Go Premium for a chance to win a PS4. Enter to Win

x
?
Solved

port 445 always open and sending syn ack packets.

Posted on 2004-09-10
6
Medium Priority
?
1,591 Views
Last Modified: 2012-05-05
dear sir ,
i have a huge network , for about 3000 clients , using xp , win2k , 2003 , 98 , linux etc
all clients using win xp , 2000 , or 2003  are sending many packets using port 445 .
i can see the traffic from my routers
i thought it is the sasser  or the Gaobot , because it attacks on port 445 , i scanned many times with the utility that symantec provides it but nothing found .
is there any solution ?
0
Comment
Question by:skynoc
6 Comments
 
LVL 7

Accepted Solution

by:
LimeSMJ earned 1500 total points
ID: 12025055
Windows XP, 2000, and 2003 use port 445 for SMB (Server Message Blocks)... instead of using NetBIOS over TCP/IP (ports 137-139) for SMB, these operating systems can directly send SMBs over TCP/IP.  The SMB protocol is used for Microsoft File and Printer sharing, so if your network needs it, just leave it.  These packets are OK as long as they are BEHIND your firewall.  SMB's should NEVER be passed onto the Internet as it poses a very high security risk.

If you are not using File and Printer sharing on your network at all, you can disable SMBs:

http://www.uksecurityonline.com/husdg/windows2000/close445.htm

Otherwise, make sure you block port 445 on your firewall (both incoming and outgoing).
0
 

Author Comment

by:skynoc
ID: 12025937
i did this before , but nothing has been changed ,
the virus uses this port to send packets .
but what kind of viruses is this. i scanned for sasser and gaobot ,
because they uses port 445.
0
 
LVL 23

Expert Comment

by:Tim Holman
ID: 12027565
It ISN'T a virus - this is NORMAL COMMUNICATION.
0
Ready for your healthcare security check-up?

In the past few years, healthcare organizations have become a prime target for advanced attacks. Does your organization have what it needs to defend itself? Schedule your healthcare security check-up today and download our free Healthcare Security Resource Kit today!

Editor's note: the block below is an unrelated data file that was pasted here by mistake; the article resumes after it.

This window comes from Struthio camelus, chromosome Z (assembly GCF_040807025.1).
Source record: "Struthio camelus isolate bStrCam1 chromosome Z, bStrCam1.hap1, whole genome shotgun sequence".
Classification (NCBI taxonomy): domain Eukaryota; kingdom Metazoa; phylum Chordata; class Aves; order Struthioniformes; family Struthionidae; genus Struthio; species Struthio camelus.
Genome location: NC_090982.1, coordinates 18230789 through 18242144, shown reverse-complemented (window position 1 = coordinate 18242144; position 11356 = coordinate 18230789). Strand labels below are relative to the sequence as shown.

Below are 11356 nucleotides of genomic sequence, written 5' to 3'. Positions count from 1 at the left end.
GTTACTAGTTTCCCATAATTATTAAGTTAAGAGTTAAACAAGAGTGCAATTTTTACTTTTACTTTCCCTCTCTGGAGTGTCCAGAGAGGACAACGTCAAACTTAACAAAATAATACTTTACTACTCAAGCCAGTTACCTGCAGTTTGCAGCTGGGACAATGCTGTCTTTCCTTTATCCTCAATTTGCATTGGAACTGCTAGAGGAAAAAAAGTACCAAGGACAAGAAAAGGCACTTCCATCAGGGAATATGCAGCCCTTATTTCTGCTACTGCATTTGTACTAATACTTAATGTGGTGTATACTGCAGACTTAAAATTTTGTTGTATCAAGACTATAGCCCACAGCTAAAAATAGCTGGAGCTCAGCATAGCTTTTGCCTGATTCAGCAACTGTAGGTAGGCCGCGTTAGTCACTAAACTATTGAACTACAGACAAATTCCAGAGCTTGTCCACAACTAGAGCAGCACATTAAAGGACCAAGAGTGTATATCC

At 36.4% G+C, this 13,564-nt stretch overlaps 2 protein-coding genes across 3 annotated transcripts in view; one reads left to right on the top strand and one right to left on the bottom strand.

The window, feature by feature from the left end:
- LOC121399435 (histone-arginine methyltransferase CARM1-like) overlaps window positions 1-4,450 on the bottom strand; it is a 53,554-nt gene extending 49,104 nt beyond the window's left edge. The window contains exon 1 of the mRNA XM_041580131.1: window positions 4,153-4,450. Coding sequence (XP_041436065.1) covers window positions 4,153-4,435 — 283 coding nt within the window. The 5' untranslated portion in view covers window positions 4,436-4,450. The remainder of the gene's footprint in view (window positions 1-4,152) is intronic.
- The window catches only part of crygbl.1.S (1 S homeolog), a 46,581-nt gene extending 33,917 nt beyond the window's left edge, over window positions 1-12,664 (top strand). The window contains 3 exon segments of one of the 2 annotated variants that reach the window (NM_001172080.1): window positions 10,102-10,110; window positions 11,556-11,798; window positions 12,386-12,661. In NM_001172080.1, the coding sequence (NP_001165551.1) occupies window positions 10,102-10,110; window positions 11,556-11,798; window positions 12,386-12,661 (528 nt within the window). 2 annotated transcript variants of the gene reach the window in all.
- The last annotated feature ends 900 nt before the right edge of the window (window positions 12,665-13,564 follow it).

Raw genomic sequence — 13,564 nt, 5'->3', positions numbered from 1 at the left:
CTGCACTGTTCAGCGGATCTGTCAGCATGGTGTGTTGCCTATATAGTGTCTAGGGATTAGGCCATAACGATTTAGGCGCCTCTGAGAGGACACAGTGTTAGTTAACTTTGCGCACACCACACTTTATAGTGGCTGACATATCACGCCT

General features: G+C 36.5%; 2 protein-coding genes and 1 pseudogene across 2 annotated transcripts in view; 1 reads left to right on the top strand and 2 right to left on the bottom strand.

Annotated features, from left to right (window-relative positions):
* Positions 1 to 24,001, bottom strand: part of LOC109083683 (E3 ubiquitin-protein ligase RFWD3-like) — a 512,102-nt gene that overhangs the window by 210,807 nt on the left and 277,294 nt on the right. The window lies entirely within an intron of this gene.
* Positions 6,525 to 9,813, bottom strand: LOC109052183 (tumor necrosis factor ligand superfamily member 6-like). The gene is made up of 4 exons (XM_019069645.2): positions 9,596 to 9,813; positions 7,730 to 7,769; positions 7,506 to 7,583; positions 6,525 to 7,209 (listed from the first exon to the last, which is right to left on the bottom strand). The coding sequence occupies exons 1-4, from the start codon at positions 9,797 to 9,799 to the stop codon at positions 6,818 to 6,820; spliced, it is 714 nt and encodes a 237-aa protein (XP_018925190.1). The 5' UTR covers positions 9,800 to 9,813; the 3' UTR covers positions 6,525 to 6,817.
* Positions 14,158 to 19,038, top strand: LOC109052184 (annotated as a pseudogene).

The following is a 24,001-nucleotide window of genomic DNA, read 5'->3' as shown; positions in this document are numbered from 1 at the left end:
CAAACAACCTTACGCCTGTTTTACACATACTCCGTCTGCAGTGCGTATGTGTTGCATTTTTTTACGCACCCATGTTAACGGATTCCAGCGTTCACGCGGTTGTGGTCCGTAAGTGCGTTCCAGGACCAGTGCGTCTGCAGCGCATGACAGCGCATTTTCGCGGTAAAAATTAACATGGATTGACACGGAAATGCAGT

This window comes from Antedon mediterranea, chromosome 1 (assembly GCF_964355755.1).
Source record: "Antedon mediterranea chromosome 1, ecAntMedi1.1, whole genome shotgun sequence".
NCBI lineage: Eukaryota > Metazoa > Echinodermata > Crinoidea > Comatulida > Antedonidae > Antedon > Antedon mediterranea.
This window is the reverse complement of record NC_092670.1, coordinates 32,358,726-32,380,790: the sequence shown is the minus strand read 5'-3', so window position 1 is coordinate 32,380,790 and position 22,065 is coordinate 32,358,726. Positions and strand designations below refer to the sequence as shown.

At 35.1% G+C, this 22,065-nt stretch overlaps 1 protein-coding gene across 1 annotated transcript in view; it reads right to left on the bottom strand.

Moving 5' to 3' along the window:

Author Comment

by:skynoc
ID: 12028002
i followed the link you gave me before , i found that i did that many times before .
many computers are sending millions of packets , my routers track this traffic and they found they are attacking on port 445 and ( 135 to 138 tcp ) and port 139 udp
0
 
LVL 1

Expert Comment

by:Keravi
ID: 12036293
Port 135 on your windows machines could be DCOM and can be turned off using "dcomcnfg.exe" or using a variety of other methods, just google for "disable dcom windows" and check out the myriad of results, one should fit your scenario. Some viruses famous for exploiting this were MSBlast and Lovesan.

You mention that you see an "attack". What is the nature of this attack? How large are the packet sizes? TCP? UDP? Both? Do you have a plain text packet capture log snippet that you can share with us to help diagnose your problem?

You said that you followed the link and "did that many times before". Does this mean that you disabled port 445 as per the suggestion of LimeSMJ and a computer in question was still sending packets out on port 445?

Which side of your router is picking up this traffic? Do you have ingress filters and do they disallow internal IPs from being able to originate from outside your network?

We're going to need more information in order to solve this one.
0
 
LVL 23

Expert Comment

by:Tim Holman
ID: 12043549
Sounds a little out of the ordinary, in that case.
Can you identify a problem machine, and run netstat -an on it ?
Is it spawning excessive 445 connections ?
Something like Stinger would remove Sasser.  I believe Enterprise AV software becomes infected/disabled by Sasser and the likes, so reports everything as normal...

http://vil.nai.com/vil/stinger/
0

Featured Post

Lessons on Wi-Fi & Recommendations on KRACK

Simplicity and security can be a difficult  balance for any business to tackle. Join us on December 6th for a look at your company's biggest security gap. We will also address the most recent attack, "KRACK" and provide recommendations on how to secure your Wi-Fi network today!

Question has a verified solution.

If you are experiencing a similar issue, please ask a related question

Ransomware, the malware that locks down its victim’s files until they pay up, has always been a frustrating issue to deal with. However, a recent mobile ransomware will make the issue a little more personal… by sharing the victim’s mobile browsing h…
Your business may be under attack from a silent enemy that is hard to detect. It works stealthily in the shadows to access and exploit your critical business information, sensitive confidential data and intellectual property, for commercial gain. T…
With Secure Portal Encryption, the recipient is sent a link to their email address directing them to the email laundry delivery page. From there, the recipient will be required to enter a user name and password to enter the page. Once the recipient …
We’ve all felt that sense of false security before—locking down external access to a database or component and feeling like we’ve done all we need to do to secure company data. But that feeling is fleeting. Attacks these days can happen in many w…

926 members asked questions and received personalized solutions in the past 7 days.

Join the community of 500,000 technology professionals and ask your questions.

Join & Ask a Question